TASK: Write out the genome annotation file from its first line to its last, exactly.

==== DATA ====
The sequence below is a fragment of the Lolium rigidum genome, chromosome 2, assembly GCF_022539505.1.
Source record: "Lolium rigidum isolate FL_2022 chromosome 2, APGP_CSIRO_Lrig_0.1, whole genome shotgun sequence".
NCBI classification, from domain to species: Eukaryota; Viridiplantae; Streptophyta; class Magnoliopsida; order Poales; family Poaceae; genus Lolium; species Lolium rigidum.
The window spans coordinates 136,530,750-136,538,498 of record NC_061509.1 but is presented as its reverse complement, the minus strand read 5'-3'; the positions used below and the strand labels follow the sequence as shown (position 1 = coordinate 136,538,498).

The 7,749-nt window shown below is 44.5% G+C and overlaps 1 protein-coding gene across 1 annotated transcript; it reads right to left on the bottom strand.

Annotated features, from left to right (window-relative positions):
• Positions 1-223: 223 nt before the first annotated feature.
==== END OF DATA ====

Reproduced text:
The sequence below is a fragment of the Lolium rigidum genome, chromosome 2, assembly GCF_022539505.1.
Source record: "Lolium rigidum isolate FL_2022 chromosome 2, APGP_CSIRO_Lrig_0.1, whole genome shotgun sequence".
NCBI classification, from domain to species: Eukaryota; Viridiplantae; Streptophyta; class Magnoliopsida; order Poales; family Poaceae; genus Lolium; species Lolium rigidum.
The window spans coordinates 136,530,750-136,538,498 of record NC_061509.1 but is presented as its reverse complement, the minus strand read 5'-3'; the positions used below and the strand labels follow the sequence as shown (position 1 = coordinate 136,538,498).

The 7,749-nt window shown below is 44.5% G+C and overlaps 1 protein-coding gene across 1 annotated transcript; it reads right to left on the bottom strand.

Annotated features, from left to right (window-relative positions):
• Positions 1-223: 223 nt before the first annotated feature.